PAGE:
Former Boeing senior manager has ZERO confidence in 737 MAX 9 jets: ‘I would absolutely not fly’

Former top engineers and managers at Boeing have no confidence in 737 MAX 9 jets and are warning travelers to avoid them.

Boeing Max 9 planes were grounded after a terrifying Alaska Airlines flight in which the door panel blew out mid-air earlier this month. After inspections and maintenance were performed, the Federal Aviation Administration allowed the 171 grounded aircraft back in service and Alaska Airlines and United Airlines took to the skies again with their fleet of Max 9 planes.

However, some experts are still not convinced this was a wise decision.

“I would absolutely not fly a Max airplane,” Ed Pierson, a former Boeing senior manager, told the Los Angeles Times.

“I’ve worked in the factory where they were built, and I saw the pressure employees were under to rush the planes out the door. I tried to get them to shut down before the first crash,” he added.

Joe Jacobsen, a former engineer at Boeing and the Federal Aviation Administration, told the outlet, “I would tell my family to avoid the Max. I would tell everyone, really.”

According to The Times, Boeing has a “deeper problem” and “needs a cultural change.”

Giving the green light to the Max planes to fly again was “another example of poor decision making, and it risks the public safety,” according to Pierson, who is executive director of the watchdog group, Foundation for Aviation Safety.

Jacobson criticized the move as “premature” given the many problems the Max 8 and Max 9 models have been called out for by safety advocates like himself over the years.

“Instead of fixing one problem at a time and then waiting for the next one, fix all of them,” he said, comparing it to playing whack-a-mole. “Maybe it’s a week. Maybe it’s a month.”

“This blowout — we’ve seen this pattern before. Something big happens, and Boeing makes all of these promises,” Pierson said.

“These same issues that were there in 2018 and 2019 [at Boeing] that were the precursors to the accidents are still there,” he added. “This is a culture where money is everything. They measure success by how many airplanes are delivered, instead of how many quality airplanes are delivered. … When you factor all of this together, it’s just a disaster waiting to happen.”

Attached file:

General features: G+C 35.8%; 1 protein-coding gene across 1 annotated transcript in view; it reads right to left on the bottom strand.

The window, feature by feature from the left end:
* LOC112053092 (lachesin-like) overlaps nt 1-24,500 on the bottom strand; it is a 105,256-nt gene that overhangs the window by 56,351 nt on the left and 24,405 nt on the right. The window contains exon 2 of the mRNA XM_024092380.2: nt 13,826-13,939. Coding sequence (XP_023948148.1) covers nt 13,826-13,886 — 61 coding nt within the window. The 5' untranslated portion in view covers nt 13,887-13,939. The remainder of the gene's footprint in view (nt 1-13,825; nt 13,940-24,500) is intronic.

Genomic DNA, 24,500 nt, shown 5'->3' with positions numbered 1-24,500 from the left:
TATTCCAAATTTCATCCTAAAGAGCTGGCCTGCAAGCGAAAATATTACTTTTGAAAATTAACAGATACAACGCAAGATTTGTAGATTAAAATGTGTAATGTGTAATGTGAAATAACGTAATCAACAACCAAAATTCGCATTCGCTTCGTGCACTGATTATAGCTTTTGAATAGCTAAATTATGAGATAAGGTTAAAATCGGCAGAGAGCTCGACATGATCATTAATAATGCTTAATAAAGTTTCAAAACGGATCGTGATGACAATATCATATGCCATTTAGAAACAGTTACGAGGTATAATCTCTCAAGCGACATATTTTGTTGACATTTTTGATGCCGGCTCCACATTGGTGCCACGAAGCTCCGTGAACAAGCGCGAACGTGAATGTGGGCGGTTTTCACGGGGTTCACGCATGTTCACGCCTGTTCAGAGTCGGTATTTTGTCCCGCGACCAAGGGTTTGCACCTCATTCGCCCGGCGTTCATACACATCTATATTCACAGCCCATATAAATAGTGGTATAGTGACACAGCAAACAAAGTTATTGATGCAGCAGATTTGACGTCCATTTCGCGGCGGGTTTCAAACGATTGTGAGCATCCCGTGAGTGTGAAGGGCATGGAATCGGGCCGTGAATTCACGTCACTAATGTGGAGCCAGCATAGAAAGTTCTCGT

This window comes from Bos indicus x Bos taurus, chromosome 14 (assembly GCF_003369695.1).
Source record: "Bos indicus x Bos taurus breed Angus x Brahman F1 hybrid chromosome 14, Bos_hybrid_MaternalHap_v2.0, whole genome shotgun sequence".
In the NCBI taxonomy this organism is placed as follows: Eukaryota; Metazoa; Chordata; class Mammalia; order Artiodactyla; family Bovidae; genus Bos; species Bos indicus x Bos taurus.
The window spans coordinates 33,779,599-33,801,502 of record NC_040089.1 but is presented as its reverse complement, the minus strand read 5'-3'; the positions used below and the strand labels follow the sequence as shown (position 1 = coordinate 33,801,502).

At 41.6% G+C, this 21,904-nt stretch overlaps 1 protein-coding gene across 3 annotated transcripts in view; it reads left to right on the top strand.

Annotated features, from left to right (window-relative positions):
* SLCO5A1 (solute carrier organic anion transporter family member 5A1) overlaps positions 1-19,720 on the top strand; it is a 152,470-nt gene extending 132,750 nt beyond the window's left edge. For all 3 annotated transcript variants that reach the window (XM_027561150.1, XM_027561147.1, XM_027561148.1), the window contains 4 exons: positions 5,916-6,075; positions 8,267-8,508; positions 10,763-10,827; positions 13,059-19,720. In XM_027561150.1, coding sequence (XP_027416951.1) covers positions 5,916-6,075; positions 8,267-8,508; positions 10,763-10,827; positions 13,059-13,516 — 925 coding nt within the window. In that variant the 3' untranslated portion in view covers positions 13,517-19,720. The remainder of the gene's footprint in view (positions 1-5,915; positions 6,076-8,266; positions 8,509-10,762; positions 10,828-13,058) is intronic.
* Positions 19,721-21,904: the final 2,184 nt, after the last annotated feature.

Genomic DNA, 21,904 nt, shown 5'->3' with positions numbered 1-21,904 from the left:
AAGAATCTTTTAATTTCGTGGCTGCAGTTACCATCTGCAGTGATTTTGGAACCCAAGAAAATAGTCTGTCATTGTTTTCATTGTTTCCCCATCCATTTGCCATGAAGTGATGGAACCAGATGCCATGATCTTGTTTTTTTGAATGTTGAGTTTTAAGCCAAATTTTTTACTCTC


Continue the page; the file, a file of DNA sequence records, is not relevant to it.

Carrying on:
Jacobsen concurred, telling The Times that Boeing  has been “trying to maximize profits” and “go with the lowest bidder.”

“For the last 20 years, they’ve gone in this continual direction of towards financial engineering instead of technical engineering,” he said.

Last week, FAA Administrator Mike Whitaker asserted that it “won’t be back to business as usual for Boeing.”

“The quality assurance issues we have seen are unacceptable,” Whitaker said in a statement. “That is why we will have more boots on the ground closely scrutinizing and monitoring production and manufacturing activities.”

The FAA further noted that it was “Capping expanded production of new Boeing 737 MAX aircraft” and “Launching an investigation scrutinizing Boeing’s compliance with manufacturing requirements.”

Boeing President and CEO Dave Calhoun shared a message with employees this week, saying that he has had “tough and direct conversations with our customers, regulators and lawmakers.”

“They are disappointed and we have much to prove to earn our stakeholders’ confidence. There is no message or slogan to do that. It will take transparency and demonstrated action – that starts with each of us along with a commitment to listening to each other and speaking up,” he added.

“We’ve taken significant steps over the last several years to strengthen our safety and quality processes, but this accident makes it absolutely clear that we have more work to do,” Calhoun wrote. “This increased scrutiny — whether from ourselves, from our regulator, or from others — will make us better.”

Frieda Powers

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